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BOISE, Idaho (AP) -- Nick Symmonds is still getting used to hearing the word Olympian lead his name.
"It sounds good, but it's surreal," the Boise native said 16 hours after he unleashed a sizzling kick to win the 800-meter final Monday night at the U.S. Track & Field Trials in Eugene Ore.
"To have the trials off my back and to be able to focus on the race I've been dreaming of is really nice," he said.
Symmonds' life has been a blur since he crossed the finish line at Hayward Field in a career-best 1 minute, 44.10 seconds to stamp his ticket to the Beijing 2008 Olympic Games on Aug. 8-24.
But after he set the track on fire in front of a roaring crowd of 20,949, the 2002 Bishop Kelly graduate never got a chance to cool down.
"It's just been crazy," he said.
First came the victory lap.
"That was just surreal, because I could only get about five steps before I saw a family member, friend or someone I ran with in the past," he said. "It was just awesome and the crowd was going crazy."
A few minutes later, Symmonds re-emerged on his home track debuting the U.S. Olympic Team's blue Nike uniform with "U.S.A." in big red letters printed across his chest.
"They had us in those things like five minutes after the race," he said. "The best part was running around with the team and seeing the faces of some of the people I'll be traveling to Beijing with. It's going to be an amazing U.S. team this year."
Symmonds then had to take care of some commitments with Nike before being rushed to the interview tent where he answered questions from the media.
But he still couldn't go for his usual 30-minute cool-down run.
After the interviews, he and the other competitors were tested for performance-enhancing drugs by the United States Anti-Doping Agency.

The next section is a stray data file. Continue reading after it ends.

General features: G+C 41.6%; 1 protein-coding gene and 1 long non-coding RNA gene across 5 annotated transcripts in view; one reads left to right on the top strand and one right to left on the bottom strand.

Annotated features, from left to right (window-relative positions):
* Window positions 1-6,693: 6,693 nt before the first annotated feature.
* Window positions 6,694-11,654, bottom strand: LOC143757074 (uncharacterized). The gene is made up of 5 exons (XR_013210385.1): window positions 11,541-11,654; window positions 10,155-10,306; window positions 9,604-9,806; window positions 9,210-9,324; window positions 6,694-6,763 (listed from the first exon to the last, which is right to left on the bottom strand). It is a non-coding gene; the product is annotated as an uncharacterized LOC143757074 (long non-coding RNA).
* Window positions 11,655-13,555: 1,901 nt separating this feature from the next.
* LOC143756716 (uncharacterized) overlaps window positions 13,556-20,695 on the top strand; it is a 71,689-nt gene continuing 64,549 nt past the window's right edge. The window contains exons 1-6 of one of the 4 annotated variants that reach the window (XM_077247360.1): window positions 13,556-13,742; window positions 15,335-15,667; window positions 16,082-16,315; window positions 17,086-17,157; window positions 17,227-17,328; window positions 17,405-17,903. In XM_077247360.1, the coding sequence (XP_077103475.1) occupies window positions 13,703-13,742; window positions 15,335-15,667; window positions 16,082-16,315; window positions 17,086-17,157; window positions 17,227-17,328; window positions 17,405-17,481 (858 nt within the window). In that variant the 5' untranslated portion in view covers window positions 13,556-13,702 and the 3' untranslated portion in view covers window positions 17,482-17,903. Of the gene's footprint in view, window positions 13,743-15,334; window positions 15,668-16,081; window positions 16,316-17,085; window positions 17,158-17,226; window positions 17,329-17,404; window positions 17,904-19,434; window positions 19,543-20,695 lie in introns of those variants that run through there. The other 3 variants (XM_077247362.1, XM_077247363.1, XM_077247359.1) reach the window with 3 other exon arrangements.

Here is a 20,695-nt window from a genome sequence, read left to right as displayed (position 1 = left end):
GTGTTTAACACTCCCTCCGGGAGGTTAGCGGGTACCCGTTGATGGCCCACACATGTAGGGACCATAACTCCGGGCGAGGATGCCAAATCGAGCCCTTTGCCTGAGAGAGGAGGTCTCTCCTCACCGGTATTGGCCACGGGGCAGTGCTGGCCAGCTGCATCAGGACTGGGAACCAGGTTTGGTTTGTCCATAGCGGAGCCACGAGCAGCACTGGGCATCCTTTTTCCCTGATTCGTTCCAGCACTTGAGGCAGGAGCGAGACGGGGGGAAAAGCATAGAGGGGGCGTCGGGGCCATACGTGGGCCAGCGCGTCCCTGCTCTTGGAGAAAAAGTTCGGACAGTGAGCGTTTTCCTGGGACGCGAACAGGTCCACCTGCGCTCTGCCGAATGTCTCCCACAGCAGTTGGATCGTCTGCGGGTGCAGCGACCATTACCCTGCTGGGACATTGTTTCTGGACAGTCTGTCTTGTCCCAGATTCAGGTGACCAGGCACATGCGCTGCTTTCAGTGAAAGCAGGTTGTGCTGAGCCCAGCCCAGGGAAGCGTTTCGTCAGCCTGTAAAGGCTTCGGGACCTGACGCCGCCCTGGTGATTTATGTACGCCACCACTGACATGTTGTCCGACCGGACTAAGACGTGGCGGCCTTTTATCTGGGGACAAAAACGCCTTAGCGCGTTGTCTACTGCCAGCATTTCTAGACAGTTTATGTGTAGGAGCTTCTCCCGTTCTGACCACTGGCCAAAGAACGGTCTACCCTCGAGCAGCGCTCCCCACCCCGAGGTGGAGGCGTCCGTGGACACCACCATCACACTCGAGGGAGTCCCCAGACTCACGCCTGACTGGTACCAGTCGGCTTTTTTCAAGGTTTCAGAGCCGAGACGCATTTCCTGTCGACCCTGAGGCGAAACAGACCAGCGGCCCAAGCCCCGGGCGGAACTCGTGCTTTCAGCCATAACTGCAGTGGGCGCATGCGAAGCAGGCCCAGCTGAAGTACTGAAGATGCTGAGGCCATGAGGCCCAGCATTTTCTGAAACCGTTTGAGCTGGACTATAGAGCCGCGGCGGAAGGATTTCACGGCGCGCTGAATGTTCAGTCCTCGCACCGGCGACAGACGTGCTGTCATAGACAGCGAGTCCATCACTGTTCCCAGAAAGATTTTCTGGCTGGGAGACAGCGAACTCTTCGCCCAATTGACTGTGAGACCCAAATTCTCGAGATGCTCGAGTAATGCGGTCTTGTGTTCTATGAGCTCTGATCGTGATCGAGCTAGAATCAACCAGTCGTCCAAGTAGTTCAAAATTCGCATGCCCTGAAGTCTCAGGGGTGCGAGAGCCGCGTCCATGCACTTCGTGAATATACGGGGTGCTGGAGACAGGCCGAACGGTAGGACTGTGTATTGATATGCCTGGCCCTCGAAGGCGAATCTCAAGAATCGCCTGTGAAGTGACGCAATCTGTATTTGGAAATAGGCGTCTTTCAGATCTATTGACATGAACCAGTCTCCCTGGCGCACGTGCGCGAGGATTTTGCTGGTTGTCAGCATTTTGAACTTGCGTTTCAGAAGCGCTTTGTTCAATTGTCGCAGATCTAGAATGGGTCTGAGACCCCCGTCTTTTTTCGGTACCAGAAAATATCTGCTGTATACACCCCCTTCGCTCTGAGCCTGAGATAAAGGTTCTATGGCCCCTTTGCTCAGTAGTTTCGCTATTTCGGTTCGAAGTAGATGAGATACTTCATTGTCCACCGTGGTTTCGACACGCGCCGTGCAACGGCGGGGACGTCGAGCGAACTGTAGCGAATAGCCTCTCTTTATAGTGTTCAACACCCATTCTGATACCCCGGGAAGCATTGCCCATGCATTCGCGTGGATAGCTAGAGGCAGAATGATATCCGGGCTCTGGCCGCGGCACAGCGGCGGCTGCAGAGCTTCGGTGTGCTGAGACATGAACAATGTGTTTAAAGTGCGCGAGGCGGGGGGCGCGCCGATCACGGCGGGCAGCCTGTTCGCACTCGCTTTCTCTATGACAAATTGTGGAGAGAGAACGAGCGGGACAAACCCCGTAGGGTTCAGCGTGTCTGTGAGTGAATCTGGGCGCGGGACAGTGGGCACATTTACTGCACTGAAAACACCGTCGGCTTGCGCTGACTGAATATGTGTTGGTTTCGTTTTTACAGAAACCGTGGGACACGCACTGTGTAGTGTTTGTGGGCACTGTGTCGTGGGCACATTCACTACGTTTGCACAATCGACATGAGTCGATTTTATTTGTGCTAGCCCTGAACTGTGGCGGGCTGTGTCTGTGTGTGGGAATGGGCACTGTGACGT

Still not finished, he and fellow 800 qualifiers Andrew Wheating and Christian Smith were presented to an adoring crowd on a stage outside Hayward Field. Wheating runs for the University of Oregon and Smith is an Oregon Track Club teammate of Symmonds.
"The place just went crazy," said Symmonds, who lives in neighboring Springfield, Ore. "It was awesome. The thing that was so great about (Monday) night is that I have two of my Eugene buddies heading to Beijing with me. Wheating surprises me every time he runs and Smith is just starting to scratch the surface."
Two hours after his race — 11:30 p.m. in Eugene — Symmonds was finally able to head home for a shower before he joined family, friends and fans at a "packed" Villard Street Pub adjacent to the Oregon campus.
He woke up ready to take care of some "business" with sponsors Tuesday and Wednesday, but plans to enjoy the rest of the trials, which resume Thursday.
"Now, I just get to enjoy it and watch," he said. "Hopefully, I'll just be a spectator to the rest of the meet."
But life won't slow down any time soon for Symmonds, who will leave July 11 for three meets in Europe.
He'll compete in Lucerne, Switzerland, on July 16, Heusden-Zolder, Belgium, on July 20 and London on July 25. From there, he'll travel to Beijing.
"If I go over to Europe and get on a fast track, I think the low 1:43s are possible," Symmonds said. "Then we can talk about being a medal contender at the Olympics."
After competing in China, Symmonds said he'll head back to Europe to finish the season before returning to Boise in late September to spend a couple weeks with his family.
Maybe then, he can finally catch his breath.
Copyright 2008 The Associated Press.